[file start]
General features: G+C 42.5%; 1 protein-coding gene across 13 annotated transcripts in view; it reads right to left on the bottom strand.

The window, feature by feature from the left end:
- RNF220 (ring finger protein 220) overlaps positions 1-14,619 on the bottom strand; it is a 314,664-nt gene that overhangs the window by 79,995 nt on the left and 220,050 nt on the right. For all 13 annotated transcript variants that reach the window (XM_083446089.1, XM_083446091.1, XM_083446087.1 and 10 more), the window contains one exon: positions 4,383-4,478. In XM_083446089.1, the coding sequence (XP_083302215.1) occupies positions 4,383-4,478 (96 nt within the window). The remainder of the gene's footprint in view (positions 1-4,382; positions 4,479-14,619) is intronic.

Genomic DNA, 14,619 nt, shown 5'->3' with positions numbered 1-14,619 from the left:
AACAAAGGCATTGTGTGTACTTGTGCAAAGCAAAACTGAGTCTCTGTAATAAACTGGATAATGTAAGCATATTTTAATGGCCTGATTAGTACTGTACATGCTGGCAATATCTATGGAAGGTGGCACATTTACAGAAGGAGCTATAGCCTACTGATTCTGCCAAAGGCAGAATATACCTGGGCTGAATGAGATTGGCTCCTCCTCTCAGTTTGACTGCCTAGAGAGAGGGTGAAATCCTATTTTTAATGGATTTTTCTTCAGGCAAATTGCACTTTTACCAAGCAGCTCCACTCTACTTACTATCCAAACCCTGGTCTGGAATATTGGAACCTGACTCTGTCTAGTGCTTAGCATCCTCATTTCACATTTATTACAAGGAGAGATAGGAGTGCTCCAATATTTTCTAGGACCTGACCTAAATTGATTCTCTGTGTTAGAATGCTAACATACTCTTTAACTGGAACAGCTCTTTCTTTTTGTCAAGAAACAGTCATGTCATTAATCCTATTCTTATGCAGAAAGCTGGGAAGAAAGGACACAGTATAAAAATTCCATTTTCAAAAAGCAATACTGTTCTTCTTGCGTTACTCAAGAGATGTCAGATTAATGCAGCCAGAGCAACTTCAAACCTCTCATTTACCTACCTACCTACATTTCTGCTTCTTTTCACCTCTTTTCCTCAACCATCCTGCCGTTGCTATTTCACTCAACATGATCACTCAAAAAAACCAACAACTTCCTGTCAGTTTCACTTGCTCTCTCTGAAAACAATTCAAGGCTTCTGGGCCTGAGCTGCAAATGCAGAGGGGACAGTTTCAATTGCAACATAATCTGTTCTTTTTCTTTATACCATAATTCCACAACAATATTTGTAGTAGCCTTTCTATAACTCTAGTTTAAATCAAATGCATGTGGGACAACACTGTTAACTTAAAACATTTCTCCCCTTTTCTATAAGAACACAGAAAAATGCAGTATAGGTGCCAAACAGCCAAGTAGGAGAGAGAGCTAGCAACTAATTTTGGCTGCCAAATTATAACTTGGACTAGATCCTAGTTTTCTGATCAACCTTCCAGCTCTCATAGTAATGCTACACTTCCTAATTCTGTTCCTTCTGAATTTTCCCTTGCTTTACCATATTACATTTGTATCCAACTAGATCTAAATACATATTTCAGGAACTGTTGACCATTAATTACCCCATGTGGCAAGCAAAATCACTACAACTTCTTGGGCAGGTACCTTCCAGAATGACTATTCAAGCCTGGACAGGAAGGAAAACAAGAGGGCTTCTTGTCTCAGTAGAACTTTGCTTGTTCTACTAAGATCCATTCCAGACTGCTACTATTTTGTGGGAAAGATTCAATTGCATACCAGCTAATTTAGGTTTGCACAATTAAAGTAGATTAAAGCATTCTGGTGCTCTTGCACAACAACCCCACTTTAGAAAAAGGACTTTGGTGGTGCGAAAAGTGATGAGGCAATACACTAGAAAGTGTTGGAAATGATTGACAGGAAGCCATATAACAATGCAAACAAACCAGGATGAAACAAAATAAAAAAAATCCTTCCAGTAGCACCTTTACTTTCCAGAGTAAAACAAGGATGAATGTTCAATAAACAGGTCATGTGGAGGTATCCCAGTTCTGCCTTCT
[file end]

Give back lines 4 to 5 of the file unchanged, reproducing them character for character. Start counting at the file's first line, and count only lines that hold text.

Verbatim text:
Genomic DNA, 14,619 nt, shown 5'->3' with positions numbered 1-14,619 from the left:
AACAAAGGCATTGTGTGTACTTGTGCAAAGCAAAACTGAGTCTCTGTAATAAACTGGATAATGTAAGCATATTTTAATGGCCTGATTAGTACTGTACATGCTGGCAATATCTATGGAAGGTGGCACATTTACAGAAGGAGCTATAGCCTACTGATTCTGCCAAAGGCAGAATATACCTGGGCTGAATGAGATTGGCTCCTCCTCTCAGTTTGACTGCCTAGAGAGAGGGTGAAATCCTATTTTTAATGGATTTTTCTTCAGGCAAATTGCACTTTTACCAAGCAGCTCCACTCTACTTACTATCCAAACCCTGGTCTGGAATATTGGAACCTGACTCTGTCTAGTGCTTAGCATCCTCATTTCACATTTATTACAAGGAGAGATAGGAGTGCTCCAATATTTTCTAGGACCTGACCTAAATTGATTCTCTGTGTTAGAATGCTAACATACTCTTTAACTGGAACAGCTCTTTCTTTTTGTCAAGAAACAGTCATGTCATTAATCCTATTCTTATGCAGAAAGCTGGGAAGAAAGGACACAGTATAAAAATTCCATTTTCAAAAAGCAATACTGTTCTTCTTGCGTTACTCAAGAGATGTCAGATTAATGCAGCCAGAGCAACTTCAAACCTCTCATTTACCTACCTACCTACATTTCTGCTTCTTTTCACCTCTTTTCCTCAACCATCCTGCCGTTGCTATTTCACTCAACATGATCACTCAAAAAAACCAACAACTTCCTGTCAGTTTCACTTGCTCTCTCTGAAAACAATTCAAGGCTTCTGGGCCTGAGCTGCAAATGCAGAGGGGACAGTTTCAATTGCAACATAATCTGTTCTTTTTCTTTATACCATAATTCCACAACAATATTTGTAGTAGCCTTTCTATAACTCTAGTTTAAATCAAATGCATGTGGGACAACACTGTTAACTTAAAACATTTCTCCCCTTTTCTATAAGAACACAGAAAAATGCAGTATAGGTGCCAAACAGCCAAGTAGGAGAGAGAGCTAGCAACTAATTTTGGCTGCCAAATTATAACTTGGACTAGATCCTAGTTTTCTGATCAACCTTCCAGCTCTCATAGTAATGCTACACTTCCTAATTCTGTTCCTTCTGAATTTTCCCTTGCTTTACCATATTACATTTGTATCCAACTAGATCTAAATACATATTTCAGGAACTGTTGACCATTAATTACCCCATGTGGCAAGCAAAATCACTACAACTTCTTGGGCAGGTACCTTCCAGAATGACTATTCAAGCCTGGACAGGAAGGAAAACAAGAGGGCTTCTTGTCTCAGTAGAACTTTGCTTGTTCTACTAAGATCCATTCCAGACTGCTACTATTTTGTGGGAAAGATTCAATTGCATACCAGCTAATTTAGGTTTGCACAATTAAAGTAGATTAAAGCATTCTGGTGCTCTTGCACAACAACCCCACTTTAGAAAAAGGACTTTGGTGGTGCGAAAAGTGATGAGGCAATACACTAGAAAGTGTTGGAAATGATTGACAGGAAGCCATATAACAATGCAAACAAACCAGGATGAAACAAAATAAAAAAAATCCTTCCAGTAGCACCTTTACTTTCCAGAGTAAAACAAGGATGAATGTTCAATAAACAGGTCATGTGGAGGTATCCCAGTTCTGCCTTCT